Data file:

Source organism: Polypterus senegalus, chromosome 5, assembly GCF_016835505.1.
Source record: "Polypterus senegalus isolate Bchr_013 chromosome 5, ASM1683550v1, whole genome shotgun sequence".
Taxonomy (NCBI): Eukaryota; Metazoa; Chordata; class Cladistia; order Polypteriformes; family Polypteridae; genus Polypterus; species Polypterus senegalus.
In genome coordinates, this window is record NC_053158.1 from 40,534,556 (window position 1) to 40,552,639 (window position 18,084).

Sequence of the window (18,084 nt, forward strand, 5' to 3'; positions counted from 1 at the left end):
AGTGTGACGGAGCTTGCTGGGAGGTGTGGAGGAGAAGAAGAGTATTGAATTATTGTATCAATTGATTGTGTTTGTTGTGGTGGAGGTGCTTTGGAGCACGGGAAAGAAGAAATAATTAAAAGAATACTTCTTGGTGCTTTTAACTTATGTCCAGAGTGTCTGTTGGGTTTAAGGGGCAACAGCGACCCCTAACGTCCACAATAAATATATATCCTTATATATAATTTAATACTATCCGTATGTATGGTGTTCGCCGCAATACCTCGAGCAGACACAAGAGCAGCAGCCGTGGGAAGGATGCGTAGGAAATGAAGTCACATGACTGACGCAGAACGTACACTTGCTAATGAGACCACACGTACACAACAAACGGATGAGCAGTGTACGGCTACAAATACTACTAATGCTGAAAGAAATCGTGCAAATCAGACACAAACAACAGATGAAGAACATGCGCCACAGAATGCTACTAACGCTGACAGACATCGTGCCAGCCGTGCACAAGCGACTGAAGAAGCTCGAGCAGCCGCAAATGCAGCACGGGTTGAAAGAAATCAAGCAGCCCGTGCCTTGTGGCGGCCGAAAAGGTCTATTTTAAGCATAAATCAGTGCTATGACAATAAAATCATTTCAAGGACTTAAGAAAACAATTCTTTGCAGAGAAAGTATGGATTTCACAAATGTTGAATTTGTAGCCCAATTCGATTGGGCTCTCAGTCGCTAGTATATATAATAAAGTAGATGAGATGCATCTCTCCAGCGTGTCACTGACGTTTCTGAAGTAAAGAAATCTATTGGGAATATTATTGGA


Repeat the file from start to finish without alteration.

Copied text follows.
Source organism: Polypterus senegalus, chromosome 5, assembly GCF_016835505.1.
Source record: "Polypterus senegalus isolate Bchr_013 chromosome 5, ASM1683550v1, whole genome shotgun sequence".
Taxonomy (NCBI): Eukaryota; Metazoa; Chordata; class Cladistia; order Polypteriformes; family Polypteridae; genus Polypterus; species Polypterus senegalus.
In genome coordinates, this window is record NC_053158.1 from 40,534,556 (window position 1) to 40,552,639 (window position 18,084).

Sequence of the window (18,084 nt, forward strand, 5' to 3'; positions counted from 1 at the left end):
AGTGTGACGGAGCTTGCTGGGAGGTGTGGAGGAGAAGAAGAGTATTGAATTATTGTATCAATTGATTGTGTTTGTTGTGGTGGAGGTGCTTTGGAGCACGGGAAAGAAGAAATAATTAAAAGAATACTTCTTGGTGCTTTTAACTTATGTCCAGAGTGTCTGTTGGGTTTAAGGGGCAACAGCGACCCCTAACGTCCACAATAAATATATATCCTTATATATAATTTAATACTATCCGTATGTATGGTGTTCGCCGCAATACCTCGAGCAGACACAAGAGCAGCAGCCGTGGGAAGGATGCGTAGGAAATGAAGTCACATGACTGACGCAGAACGTACACTTGCTAATGAGACCACACGTACACAACAAACGGATGAGCAGTGTACGGCTACAAATACTACTAATGCTGAAAGAAATCGTGCAAATCAGACACAAACAACAGATGAAGAACATGCGCCACAGAATGCTACTAACGCTGACAGACATCGTGCCAGCCGTGCACAAGCGACTGAAGAAGCTCGAGCAGCCGCAAATGCAGCACGGGTTGAAAGAAATCAAGCAGCCCGTGCCTTGTGGCGGCCGAAAAGGTCTATTTTAAGCATAAATCAGTGCTATGACAATAAAATCATTTCAAGGACTTAAGAAAACAATTCTTTGCAGAGAAAGTATGGATTTCACAAATGTTGAATTTGTAGCCCAATTCGATTGGGCTCTCAGTCGCTAGTATATATAATAAAGTAGATGAGATGCATCTCTCCAGCGTGTCACTGACGTTTCTGAAGTAAAGAAATCTATTGGGAATATTATTGGA